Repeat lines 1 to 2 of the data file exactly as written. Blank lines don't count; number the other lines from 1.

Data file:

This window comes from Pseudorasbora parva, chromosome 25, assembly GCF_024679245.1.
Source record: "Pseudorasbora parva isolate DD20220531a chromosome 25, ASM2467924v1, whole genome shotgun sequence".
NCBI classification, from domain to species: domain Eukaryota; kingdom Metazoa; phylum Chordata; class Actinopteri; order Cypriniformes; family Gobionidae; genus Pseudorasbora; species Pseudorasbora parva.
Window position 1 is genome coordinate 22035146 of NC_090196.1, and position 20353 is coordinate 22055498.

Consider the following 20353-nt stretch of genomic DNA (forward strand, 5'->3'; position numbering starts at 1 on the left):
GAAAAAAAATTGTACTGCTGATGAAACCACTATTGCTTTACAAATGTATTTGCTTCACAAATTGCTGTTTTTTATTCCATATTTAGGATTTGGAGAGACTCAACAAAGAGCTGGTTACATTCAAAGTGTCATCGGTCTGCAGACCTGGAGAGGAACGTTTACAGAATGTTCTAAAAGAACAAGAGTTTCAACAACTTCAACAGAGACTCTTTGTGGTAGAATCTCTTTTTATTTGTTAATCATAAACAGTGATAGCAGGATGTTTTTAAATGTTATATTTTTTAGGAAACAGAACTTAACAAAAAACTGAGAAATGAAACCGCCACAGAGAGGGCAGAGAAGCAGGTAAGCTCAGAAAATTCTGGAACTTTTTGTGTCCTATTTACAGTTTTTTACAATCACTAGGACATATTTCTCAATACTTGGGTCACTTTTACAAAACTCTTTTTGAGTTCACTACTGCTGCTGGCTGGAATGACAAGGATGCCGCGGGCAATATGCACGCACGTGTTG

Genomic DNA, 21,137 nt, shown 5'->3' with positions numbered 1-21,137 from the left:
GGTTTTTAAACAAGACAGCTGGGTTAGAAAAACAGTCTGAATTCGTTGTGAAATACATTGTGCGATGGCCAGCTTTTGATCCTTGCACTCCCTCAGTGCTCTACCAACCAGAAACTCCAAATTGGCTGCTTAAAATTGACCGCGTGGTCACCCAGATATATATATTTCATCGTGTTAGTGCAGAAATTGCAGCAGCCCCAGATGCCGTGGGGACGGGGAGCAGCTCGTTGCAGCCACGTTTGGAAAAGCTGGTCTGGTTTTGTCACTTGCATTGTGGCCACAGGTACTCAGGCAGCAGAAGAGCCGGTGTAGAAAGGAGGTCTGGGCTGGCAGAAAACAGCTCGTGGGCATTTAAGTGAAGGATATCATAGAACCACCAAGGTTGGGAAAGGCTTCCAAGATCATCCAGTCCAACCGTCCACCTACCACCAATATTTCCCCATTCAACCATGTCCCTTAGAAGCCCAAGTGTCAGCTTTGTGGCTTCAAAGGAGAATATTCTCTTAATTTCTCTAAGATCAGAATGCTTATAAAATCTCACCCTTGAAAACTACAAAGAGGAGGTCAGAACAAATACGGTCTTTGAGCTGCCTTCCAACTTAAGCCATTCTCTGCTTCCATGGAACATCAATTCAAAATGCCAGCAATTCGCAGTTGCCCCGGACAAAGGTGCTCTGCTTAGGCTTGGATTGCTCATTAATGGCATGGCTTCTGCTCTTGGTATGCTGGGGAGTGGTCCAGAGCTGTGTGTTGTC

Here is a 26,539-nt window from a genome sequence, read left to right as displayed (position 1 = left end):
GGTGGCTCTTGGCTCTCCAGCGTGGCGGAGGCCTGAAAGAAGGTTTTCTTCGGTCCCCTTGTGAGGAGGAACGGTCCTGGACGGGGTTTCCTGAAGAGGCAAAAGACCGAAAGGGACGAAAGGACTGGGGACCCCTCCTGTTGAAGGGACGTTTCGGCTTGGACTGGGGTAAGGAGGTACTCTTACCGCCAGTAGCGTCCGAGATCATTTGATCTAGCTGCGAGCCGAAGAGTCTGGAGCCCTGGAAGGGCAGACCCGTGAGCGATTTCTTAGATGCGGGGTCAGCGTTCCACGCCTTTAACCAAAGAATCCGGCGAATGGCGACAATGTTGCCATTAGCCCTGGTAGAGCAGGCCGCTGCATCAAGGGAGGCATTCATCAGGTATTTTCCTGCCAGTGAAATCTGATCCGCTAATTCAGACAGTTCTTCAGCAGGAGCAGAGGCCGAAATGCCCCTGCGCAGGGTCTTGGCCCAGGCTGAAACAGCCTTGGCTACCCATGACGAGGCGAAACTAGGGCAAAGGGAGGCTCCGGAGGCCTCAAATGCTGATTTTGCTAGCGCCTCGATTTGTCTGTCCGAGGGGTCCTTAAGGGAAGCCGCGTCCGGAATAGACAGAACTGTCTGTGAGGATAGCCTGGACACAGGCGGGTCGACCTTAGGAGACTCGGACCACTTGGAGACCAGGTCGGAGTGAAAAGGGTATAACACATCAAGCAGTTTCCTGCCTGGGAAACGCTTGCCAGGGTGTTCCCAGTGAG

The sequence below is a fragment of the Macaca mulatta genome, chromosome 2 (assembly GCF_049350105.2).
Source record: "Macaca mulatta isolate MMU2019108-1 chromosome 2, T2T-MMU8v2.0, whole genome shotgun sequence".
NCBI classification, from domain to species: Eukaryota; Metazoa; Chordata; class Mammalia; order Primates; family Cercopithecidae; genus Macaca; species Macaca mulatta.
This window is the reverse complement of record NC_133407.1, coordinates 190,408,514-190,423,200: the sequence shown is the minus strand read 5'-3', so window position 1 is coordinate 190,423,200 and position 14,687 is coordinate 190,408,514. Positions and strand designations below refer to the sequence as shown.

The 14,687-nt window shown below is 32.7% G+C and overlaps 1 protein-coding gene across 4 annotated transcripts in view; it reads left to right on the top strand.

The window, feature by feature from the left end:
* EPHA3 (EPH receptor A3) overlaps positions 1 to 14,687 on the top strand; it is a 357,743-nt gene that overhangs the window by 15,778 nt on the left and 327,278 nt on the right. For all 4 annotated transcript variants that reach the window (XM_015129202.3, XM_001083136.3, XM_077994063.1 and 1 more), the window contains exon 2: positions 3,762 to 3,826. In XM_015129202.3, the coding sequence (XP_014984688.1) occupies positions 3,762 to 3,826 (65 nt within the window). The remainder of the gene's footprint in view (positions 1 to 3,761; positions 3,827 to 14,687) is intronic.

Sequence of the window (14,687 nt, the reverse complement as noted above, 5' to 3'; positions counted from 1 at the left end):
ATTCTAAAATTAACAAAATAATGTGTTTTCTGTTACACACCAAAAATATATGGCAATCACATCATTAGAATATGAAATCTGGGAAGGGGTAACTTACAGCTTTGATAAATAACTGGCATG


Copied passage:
This window comes from Pseudorasbora parva, chromosome 25, assembly GCF_024679245.1.
Source record: "Pseudorasbora parva isolate DD20220531a chromosome 25, ASM2467924v1, whole genome shotgun sequence".